Cooking the traditional way aboard the Light Trow Onawind Blue

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Cooking on board Ben Crawshaw’s Onawind Blue

I don’t know about you, but I find just looking at this photo of Ben’s dinner cooking on board his Light Trow named Onawind Blue sets my senses off. I’m sure I can smell this dish as it cooks.

To quote Ben:

‘According to the great Catalan writer Josep Pla (1897-1981) fish stew as cooked and eaten by fishermen is the most ancient of Mediterranean dishes. Regardless of the religion, the rulers or the nationality of the neighbouring shores fish stew has been a constant.

‘A simple dish with a long history that, marrying fish, onion, garlic, tomato and potato in the pot, produces sustaining, sumptuous yet delicate fare. From this fundamental marriage the Provencal bouillabaisse was born and also the less elaborate suquet of Catalonia, a dish that has attained an almost legendary status (at least on its home shores) and one that usually carries a price tag to match.’

Find out how to cook it – the recipe is simple and you’ll find it at Ben’s excellent weblog The Invisible Workshop.

For more on trows in general and the Light Trow in particular, including boatbuilding plans etc, click here.

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Katydid loses her ballast keel, but what about her wooden one?

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Fife-built Clyde 17/19 lugger Katydid loses her iron ballast keel

I love restorations. The restorer never knows quite what he or she is going to come up against, and along the way they generally find all sorts of interesting things. An example in this case is a keel bolt in such sad condition that I wonder whether it contributed anything at all to keeping the keel attached the last time this boat went sailing.

Restorers are also obliged to make all sorts of decisions as they go along. Right now, Charlie Hussey is having to decide whether Katydid’s 115-year old wooden keel can be repaired, or whether it needs to be replaced. He’s even asked us to look at the photos and throw in our tuppences…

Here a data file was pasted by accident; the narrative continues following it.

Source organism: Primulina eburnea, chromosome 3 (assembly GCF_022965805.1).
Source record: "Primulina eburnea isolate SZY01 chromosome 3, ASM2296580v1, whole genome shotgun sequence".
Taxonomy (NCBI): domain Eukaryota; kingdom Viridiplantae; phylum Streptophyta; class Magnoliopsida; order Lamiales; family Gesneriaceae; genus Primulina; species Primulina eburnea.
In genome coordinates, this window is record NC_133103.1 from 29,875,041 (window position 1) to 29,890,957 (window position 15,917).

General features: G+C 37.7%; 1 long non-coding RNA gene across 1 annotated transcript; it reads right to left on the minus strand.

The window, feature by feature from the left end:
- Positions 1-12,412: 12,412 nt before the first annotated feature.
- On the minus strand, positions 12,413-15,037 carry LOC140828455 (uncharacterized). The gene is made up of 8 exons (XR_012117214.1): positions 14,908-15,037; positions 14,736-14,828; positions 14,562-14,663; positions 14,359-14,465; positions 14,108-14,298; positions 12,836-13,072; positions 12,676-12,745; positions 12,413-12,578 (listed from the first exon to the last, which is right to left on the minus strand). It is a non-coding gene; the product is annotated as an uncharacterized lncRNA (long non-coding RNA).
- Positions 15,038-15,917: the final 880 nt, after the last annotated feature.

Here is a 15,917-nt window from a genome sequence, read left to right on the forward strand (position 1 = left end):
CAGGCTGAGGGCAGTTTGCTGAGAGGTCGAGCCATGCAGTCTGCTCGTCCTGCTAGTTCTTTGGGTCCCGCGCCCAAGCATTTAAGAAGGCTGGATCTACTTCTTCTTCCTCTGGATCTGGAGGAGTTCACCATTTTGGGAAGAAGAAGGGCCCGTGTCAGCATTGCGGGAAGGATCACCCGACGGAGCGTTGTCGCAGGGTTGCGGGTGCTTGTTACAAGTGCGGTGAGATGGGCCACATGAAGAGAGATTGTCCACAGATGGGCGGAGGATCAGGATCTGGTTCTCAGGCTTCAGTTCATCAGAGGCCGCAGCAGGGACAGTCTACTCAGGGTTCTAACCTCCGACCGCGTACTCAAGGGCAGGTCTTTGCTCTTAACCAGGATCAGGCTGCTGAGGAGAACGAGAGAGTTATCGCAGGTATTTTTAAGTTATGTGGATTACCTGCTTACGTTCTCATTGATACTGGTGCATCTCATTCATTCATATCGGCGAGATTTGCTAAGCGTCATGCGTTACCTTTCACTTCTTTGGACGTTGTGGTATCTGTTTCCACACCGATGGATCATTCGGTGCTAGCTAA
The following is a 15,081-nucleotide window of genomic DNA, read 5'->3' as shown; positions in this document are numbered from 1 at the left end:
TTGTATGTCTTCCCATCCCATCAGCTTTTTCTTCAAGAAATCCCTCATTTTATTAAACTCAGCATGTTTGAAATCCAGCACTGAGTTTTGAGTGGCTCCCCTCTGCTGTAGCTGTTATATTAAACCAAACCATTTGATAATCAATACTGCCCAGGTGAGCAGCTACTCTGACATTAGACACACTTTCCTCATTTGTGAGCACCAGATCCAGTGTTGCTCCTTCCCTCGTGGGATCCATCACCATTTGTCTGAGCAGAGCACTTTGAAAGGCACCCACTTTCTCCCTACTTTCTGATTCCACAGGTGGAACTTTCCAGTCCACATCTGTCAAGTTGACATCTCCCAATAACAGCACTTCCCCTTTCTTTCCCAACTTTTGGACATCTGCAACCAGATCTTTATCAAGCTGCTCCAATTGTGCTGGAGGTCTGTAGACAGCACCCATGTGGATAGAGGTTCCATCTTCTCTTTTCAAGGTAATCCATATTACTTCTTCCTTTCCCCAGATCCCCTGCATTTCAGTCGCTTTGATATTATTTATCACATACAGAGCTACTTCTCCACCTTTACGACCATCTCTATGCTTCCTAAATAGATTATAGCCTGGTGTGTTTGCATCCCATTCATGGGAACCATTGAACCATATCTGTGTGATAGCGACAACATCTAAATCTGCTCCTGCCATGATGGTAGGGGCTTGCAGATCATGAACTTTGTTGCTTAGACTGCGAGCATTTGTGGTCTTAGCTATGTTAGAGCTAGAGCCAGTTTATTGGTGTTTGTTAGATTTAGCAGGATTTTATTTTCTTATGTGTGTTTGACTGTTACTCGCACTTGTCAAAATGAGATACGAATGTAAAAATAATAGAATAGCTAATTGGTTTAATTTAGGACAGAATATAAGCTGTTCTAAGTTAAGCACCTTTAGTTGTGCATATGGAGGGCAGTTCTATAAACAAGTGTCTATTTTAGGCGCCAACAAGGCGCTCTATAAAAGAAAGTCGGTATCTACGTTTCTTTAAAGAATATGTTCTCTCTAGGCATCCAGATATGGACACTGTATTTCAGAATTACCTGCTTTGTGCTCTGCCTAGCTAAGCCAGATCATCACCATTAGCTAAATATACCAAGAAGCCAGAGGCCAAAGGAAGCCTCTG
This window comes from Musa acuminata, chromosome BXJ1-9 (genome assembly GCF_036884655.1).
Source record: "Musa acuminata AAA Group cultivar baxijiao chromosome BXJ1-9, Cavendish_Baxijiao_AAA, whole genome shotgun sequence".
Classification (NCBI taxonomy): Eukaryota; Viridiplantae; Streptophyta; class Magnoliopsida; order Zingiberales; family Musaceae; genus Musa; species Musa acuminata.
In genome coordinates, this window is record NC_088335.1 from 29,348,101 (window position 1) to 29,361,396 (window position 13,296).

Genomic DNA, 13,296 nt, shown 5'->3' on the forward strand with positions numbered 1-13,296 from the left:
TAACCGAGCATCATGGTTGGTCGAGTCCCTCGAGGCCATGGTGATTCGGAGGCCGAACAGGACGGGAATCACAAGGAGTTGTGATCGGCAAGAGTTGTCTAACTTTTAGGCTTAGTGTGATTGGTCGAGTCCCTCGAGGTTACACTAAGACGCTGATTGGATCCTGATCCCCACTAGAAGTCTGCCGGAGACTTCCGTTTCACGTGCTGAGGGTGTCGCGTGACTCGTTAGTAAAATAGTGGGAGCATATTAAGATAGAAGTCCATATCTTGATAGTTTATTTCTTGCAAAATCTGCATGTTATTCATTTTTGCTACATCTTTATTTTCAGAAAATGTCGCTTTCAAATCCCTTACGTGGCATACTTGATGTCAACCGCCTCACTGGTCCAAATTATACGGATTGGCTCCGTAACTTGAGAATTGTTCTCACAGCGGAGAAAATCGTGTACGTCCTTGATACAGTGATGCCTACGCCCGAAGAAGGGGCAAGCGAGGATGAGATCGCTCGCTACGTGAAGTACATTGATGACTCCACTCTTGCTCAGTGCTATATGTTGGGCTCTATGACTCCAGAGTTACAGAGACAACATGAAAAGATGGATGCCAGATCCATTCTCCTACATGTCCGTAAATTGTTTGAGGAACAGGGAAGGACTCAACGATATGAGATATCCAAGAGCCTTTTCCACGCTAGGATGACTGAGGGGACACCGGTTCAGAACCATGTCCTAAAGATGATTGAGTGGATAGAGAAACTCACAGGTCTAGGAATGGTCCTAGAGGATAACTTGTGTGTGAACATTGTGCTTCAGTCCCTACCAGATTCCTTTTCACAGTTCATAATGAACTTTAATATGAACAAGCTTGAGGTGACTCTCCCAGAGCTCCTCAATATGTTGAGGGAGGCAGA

See Charlie’s weblog here: http://www.marinecarpentry.com/katydid/

Well, I let him have my guess, even though I’ve no idea what hundred-plus- year-old timber looks like when it’s bad compared to when it’s still ok. I think I’ve heard that an electrolysis process makes it look quite strange quite some time before it actually becomes weak, but what do I know? Perhaps Charley will give us his decision in a day or two.

PS – I’ve just noticed that intheboatshed.net is now two years old, almost to the day. It’s been quite a ride, and some would say something of an obsession. Still, it has also been fun, and satisfying too. The sharp-eyed will know that we’ve recorded almost 320,000 hits in that time, and some may even have spotted that only today we’ve scored a new record for traffic on this site, thanks to our dear friends at Duckworksmagazine highlighting the Julie skiff project.

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John Welsford’s new Pilgrim 16ft open cruising boat design

It’s entirely a matter of coincidence, but John Welsford has also been weblogging the design of boat¬† – though his could hardly be different from my little skiff.

Pilgrim is a small seaworthy open cruising boat light enough to be managed by one person on the beach, but fitted with removable ballast. It has a rounded and balanced hull form that allows it to heel without wanting to turn – in that way, it’s more like a yacht than modern dinghy, even if it is dinghy-sized.

(For those who don’t immediately understand this last point, I should explain that the now conventional sailing dinghy form that encourages planing when sailing usually also makes a boat that pulls round into the wind when heeled. Yachts however are generally designed to remain easy to steer as they heel, because there’s usually no way of ensuring they can be sailed flat – some obvious exceptions are high-tech boats with moveable ballast and heavy keels that swing sideways such as Mini-Transats and Open 60s.)

John’s project is interesting not least because I can’t recall anything recent that’s quite like it, but also, I think, because its rounded hull bears at least a little resemblance to the beach fishing boats that have been used on the South Coast of England for generations, and I’d guess that at least some of John’s design criteria have something in common with the needs of the crews of those little boats – which one might say was a matter of convergent evolution.¬† Notice the cute bowsprit designed to maximise the rig area to match the powerful hull, and the long shallow keel that becomes deeper the further aft you go. The rather misleading name for this feature is ‘drag’, by the way, but don’t let that confuse you.

I do hope John himself doesn’t think I’m talking complete nonsense!

I wonder what the members of the Uk’s dinghy cruising movement will think about it? My only concern is that I think rowing it will be hard work – but with a big rig, perhaps that won’t be necessary very often in John’s sailing area.

Click here to follow the Pilgrim project’s progress.